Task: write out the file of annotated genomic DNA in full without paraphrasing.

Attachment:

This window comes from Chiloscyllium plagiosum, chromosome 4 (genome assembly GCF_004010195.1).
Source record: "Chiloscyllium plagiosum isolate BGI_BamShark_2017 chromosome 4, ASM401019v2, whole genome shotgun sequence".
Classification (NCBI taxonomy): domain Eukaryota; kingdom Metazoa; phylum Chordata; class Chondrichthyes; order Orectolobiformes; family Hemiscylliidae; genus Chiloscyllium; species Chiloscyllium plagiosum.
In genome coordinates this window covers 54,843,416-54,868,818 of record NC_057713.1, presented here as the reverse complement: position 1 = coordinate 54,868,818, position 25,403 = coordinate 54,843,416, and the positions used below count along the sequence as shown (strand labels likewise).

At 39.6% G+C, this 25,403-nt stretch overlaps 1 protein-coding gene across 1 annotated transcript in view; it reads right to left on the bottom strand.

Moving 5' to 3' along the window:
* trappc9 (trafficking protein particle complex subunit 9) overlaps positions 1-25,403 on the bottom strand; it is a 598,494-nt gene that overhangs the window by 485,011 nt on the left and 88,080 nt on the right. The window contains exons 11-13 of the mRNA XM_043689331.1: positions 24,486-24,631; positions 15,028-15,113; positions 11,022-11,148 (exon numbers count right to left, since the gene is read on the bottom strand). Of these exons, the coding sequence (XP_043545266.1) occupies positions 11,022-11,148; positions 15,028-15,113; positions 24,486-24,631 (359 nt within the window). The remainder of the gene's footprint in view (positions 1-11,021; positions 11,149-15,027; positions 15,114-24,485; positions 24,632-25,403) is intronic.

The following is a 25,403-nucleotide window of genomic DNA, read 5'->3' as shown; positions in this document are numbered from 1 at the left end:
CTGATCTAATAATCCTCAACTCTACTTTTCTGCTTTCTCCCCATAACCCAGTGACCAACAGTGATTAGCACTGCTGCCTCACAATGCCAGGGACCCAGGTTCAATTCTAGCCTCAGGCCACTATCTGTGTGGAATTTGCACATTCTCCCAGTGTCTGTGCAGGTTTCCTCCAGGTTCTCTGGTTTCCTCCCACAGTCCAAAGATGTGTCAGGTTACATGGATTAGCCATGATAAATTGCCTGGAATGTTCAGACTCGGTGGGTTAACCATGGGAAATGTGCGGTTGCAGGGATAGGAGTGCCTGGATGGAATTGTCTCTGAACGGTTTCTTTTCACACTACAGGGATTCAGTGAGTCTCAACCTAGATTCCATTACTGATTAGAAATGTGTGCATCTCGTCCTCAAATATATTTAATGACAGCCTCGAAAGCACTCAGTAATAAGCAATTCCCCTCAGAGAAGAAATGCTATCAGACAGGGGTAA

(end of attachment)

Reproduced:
This window comes from Chiloscyllium plagiosum, chromosome 4 (genome assembly GCF_004010195.1).
Source record: "Chiloscyllium plagiosum isolate BGI_BamShark_2017 chromosome 4, ASM401019v2, whole genome shotgun sequence".
Classification (NCBI taxonomy): domain Eukaryota; kingdom Metazoa; phylum Chordata; class Chondrichthyes; order Orectolobiformes; family Hemiscylliidae; genus Chiloscyllium; species Chiloscyllium plagiosum.
In genome coordinates this window covers 54,843,416-54,868,818 of record NC_057713.1, presented here as the reverse complement: position 1 = coordinate 54,868,818, position 25,403 = coordinate 54,843,416, and the positions used below count along the sequence as shown (strand labels likewise).

At 39.6% G+C, this 25,403-nt stretch overlaps 1 protein-coding gene across 1 annotated transcript in view; it reads right to left on the bottom strand.

Moving 5' to 3' along the window:
* trappc9 (trafficking protein particle complex subunit 9) overlaps positions 1-25,403 on the bottom strand; it is a 598,494-nt gene that overhangs the window by 485,011 nt on the left and 88,080 nt on the right. The window contains exons 11-13 of the mRNA XM_043689331.1: positions 24,486-24,631; positions 15,028-15,113; positions 11,022-11,148 (exon numbers count right to left, since the gene is read on the bottom strand). Of these exons, the coding sequence (XP_043545266.1) occupies positions 11,022-11,148; positions 15,028-15,113; positions 24,486-24,631 (359 nt within the window). The remainder of the gene's footprint in view (positions 1-11,021; positions 11,149-15,027; positions 15,114-24,485; positions 24,632-25,403) is intronic.

The following is a 25,403-nucleotide window of genomic DNA, read 5'->3' as shown; positions in this document are numbered from 1 at the left end:
CTGATCTAATAATCCTCAACTCTACTTTTCTGCTTTCTCCCCATAACCCAGTGACCAACAGTGATTAGCACTGCTGCCTCACAATGCCAGGGACCCAGGTTCAATTCTAGCCTCAGGCCACTATCTGTGTGGAATTTGCACATTCTCCCAGTGTCTGTGCAGGTTTCCTCCAGGTTCTCTGGTTTCCTCCCACAGTCCAAAGATGTGTCAGGTTACATGGATTAGCCATGATAAATTGCCTGGAATGTTCAGACTCGGTGGGTTAACCATGGGAAATGTGCGGTTGCAGGGATAGGAGTGCCTGGATGGAATTGTCTCTGAACGGTTTCTTTTCACACTACAGGGATTCAGTGAGTCTCAACCTAGATTCCATTACTGATTAGAAATGTGTGCATCTCGTCCTCAAATATATTTAATGACAGCCTCGAAAGCACTCAGTAATAAGCAATTCCCCTCAGAGAAGAAATGCTATCAGACAGGGGTAA